As the market leader for mobile linking and measurement, Branch has to walk a fine line when it comes to the product choices we make. On one side, we act as a representative of the union of app developers. We represent thousands of mobile-focused businesses whose livelihoods depend on the app stores. I see it as Branch’s job to fight for the rights of these businesses, and do whatever is possible to ensure they are treated fairly as the app store product and policies continue to evolve over time.
On the other hand, as a third party service provider, these businesses place immense trust in us. They trust that our code is robust and reliable. They trust that we invest in security and data protection to ensure their data remains safe. They trust that we go the extra mile to protect the end user and their data. And most of all, they have to trust that we comply with all regulatory and policy rules. Branch must never add risk to the operations of these businesses.
Occasionally, there are choices that require us to balance these two: fighting for their rights, and policy compliance. The iOS 14 / AppTrackingTransparency (ATT) / IDFA changes are a perfect example of this. Let me explain.
In January, Apple removed all ambiguity (see FAQ in Attributing App Installs) about whether or not a company could perform advertising attribution in the case where AppTrackingTransparency (ATT) had not been accepted. It’s absolutely clear that if a user has not accepted ATT, no one – not even the advertising app or its CRM tools – can attempt to join an app install to an advertising click for attribution. They must use Apple’s SKAdNetwork (SKAN) framework or get permission via ATT.
At this point, at Branch, we faced two paths:
- We could manufacture a convoluted interpretation of Apple’s policy language that allows us to somehow still justify tracking the user without their consent.
- We can fundamentally alter our product to stop tracking users without ATT consent, and only use SKAdNetwork for ad attribution until the user opts in.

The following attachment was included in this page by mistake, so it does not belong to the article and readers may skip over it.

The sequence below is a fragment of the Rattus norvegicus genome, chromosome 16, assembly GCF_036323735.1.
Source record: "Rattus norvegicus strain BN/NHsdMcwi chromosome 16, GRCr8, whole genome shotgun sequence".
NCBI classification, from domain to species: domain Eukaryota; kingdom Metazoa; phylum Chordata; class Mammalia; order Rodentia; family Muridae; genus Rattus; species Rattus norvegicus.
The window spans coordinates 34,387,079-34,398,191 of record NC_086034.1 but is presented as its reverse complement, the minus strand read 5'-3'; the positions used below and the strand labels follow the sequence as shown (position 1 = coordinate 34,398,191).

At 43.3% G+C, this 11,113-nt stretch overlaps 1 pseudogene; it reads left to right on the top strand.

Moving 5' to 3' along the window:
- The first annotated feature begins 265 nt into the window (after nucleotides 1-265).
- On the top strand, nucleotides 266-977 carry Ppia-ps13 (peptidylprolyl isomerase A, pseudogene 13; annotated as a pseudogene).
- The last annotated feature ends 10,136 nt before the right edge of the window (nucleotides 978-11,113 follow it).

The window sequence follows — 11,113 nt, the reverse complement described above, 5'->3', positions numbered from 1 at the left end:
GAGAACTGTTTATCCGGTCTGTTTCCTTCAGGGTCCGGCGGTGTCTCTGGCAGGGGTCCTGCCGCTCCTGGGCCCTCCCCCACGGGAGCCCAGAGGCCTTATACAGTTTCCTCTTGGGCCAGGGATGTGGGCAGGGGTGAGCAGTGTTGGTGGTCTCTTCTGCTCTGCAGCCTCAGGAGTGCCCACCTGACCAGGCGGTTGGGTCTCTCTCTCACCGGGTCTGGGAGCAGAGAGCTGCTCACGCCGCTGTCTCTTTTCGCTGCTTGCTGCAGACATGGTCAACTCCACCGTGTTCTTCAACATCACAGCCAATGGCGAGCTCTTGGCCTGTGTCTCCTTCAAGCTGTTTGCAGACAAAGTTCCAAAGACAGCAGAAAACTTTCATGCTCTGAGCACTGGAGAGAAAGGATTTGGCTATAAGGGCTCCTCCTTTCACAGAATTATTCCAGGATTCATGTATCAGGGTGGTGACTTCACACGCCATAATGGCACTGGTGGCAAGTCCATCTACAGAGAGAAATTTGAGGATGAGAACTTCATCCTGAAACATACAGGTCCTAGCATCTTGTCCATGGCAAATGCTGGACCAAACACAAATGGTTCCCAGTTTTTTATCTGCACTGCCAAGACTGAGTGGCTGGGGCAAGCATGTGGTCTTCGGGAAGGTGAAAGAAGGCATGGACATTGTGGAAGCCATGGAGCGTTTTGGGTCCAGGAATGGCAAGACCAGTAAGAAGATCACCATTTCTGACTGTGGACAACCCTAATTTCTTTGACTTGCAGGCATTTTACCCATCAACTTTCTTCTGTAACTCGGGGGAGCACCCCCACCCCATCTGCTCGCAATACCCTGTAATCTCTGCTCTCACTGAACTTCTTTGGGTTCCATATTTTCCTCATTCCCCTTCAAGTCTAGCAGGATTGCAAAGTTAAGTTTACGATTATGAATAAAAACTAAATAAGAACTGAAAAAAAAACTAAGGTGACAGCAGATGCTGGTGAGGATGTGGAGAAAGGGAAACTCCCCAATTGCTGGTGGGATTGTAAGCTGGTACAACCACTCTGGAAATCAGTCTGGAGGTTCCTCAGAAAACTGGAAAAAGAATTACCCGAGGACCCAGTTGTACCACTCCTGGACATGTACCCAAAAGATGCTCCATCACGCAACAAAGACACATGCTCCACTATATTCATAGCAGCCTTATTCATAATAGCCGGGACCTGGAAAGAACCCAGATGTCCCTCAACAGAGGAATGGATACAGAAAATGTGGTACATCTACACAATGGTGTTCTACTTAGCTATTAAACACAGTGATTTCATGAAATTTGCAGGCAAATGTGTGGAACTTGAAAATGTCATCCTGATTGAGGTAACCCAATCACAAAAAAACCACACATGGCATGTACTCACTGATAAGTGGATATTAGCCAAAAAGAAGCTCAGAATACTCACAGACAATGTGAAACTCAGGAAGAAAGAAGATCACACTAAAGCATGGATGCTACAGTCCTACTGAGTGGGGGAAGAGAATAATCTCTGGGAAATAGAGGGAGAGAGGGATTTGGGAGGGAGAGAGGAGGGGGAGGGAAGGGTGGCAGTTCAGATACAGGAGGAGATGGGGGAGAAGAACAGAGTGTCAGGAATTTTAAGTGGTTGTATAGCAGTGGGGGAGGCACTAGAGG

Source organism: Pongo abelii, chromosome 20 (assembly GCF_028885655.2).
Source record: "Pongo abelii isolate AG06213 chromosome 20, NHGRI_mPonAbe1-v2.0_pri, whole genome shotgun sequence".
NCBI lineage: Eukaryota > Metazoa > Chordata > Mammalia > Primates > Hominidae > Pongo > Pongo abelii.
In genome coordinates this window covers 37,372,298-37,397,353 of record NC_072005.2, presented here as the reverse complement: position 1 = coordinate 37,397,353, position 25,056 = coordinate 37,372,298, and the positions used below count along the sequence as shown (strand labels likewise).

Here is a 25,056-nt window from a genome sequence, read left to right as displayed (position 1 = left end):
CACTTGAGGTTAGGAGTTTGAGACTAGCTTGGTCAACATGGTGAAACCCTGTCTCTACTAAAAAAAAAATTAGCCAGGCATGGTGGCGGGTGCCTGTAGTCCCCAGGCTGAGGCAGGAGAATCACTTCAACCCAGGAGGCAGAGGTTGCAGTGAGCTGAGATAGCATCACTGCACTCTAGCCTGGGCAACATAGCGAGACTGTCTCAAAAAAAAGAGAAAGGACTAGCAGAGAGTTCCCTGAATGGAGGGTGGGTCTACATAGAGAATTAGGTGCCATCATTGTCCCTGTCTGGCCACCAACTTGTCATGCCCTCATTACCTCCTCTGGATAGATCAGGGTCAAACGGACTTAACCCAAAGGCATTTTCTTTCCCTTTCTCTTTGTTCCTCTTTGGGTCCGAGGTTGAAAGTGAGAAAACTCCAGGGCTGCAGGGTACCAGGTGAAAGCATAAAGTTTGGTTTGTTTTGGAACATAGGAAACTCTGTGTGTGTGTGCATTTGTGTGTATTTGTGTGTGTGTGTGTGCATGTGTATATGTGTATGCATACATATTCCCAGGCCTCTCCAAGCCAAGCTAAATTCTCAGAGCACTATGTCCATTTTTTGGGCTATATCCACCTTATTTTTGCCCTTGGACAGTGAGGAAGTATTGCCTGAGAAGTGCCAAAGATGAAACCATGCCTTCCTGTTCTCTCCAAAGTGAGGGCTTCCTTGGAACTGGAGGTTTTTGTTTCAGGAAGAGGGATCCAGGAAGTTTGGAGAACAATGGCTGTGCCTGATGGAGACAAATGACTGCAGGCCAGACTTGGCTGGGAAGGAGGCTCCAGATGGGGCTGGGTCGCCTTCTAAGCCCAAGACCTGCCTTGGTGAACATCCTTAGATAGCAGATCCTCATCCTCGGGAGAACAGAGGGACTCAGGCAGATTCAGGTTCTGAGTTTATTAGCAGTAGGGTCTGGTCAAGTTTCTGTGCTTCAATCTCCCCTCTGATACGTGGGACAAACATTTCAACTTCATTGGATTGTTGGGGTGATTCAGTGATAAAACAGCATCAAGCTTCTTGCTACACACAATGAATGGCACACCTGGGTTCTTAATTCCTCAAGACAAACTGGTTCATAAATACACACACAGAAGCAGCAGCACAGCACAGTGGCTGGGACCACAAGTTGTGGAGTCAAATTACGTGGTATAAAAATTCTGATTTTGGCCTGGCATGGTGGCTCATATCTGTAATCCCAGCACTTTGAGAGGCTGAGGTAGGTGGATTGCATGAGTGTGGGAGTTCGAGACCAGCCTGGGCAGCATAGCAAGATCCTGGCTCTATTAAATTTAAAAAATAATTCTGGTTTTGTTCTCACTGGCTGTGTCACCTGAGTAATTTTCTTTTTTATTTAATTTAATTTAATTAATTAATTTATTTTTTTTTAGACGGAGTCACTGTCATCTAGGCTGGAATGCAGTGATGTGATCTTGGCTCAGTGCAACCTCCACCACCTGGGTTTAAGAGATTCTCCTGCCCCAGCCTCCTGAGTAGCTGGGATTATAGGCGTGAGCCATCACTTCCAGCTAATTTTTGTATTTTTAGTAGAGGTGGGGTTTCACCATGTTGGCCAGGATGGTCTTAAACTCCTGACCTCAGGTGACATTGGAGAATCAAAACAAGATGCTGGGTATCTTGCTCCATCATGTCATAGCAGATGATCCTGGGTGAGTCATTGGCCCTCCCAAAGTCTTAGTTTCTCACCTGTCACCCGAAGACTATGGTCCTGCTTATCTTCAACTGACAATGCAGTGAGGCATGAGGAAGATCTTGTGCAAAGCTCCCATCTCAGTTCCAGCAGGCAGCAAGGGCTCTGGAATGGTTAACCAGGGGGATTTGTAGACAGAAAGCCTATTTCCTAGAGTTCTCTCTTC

The pressures to pursue path #1 (policy workaround) are very strong. Attributing users at a device level is an incredibly important service for advertisers. Shouldn’t we fight back on behalf of all the companies that depend on this data? Plus, if Branch can’t do this, will our customers still continue to pay money for advertising attribution?
But what of the risks of path #1? If Apple does crack down on any service that attempts to exploit a fuzzy interpretation of their new policy, the thousands of apps that trust Branch could face rejection or worse from the App Store. Their brands could be unfairly tarnished with a public perception of poor privacy behavior based on Apple’s arbitrary rules.
As you might have seen in our blog post from February, we decided to go the conservative route with path #2 (full compliance). This will impact the value of paid ads attribution and could be very disruptive to the many businesses who depend on this data. While we may not agree fully with some of Apple’s decisions around the ATT implementation, we understand the intent and have built our product to ensure you are safe. Our choice makes us confident that the companies who trust Branch will be following the spirit and the letter of Apple’s new policy and will be safe from store rejection.
Every company in the ecosystem faced this choice. And if you think it was an easy one, the jury is still out on whether path #2 was correct. There are still app tracking companies that have decided to pursue path #1 and put their entire customer base at risk of rejection.
If Apple’s enforcement actions over the next year will establish the precedent (as they have in past cases) that Apple doesn’t intend their policy language to be interpreted this strictly, the iOS industry may be in a situation where the risk of rejection goes away and Branch will revisit this decision to remain competitive.
In the meantime, just know that by trusting Branch as your mobile linking and measurement partner, you’ll be in compliance with Apple’s new policies on iOS 14 and you do not run the risk of being removed from the App store.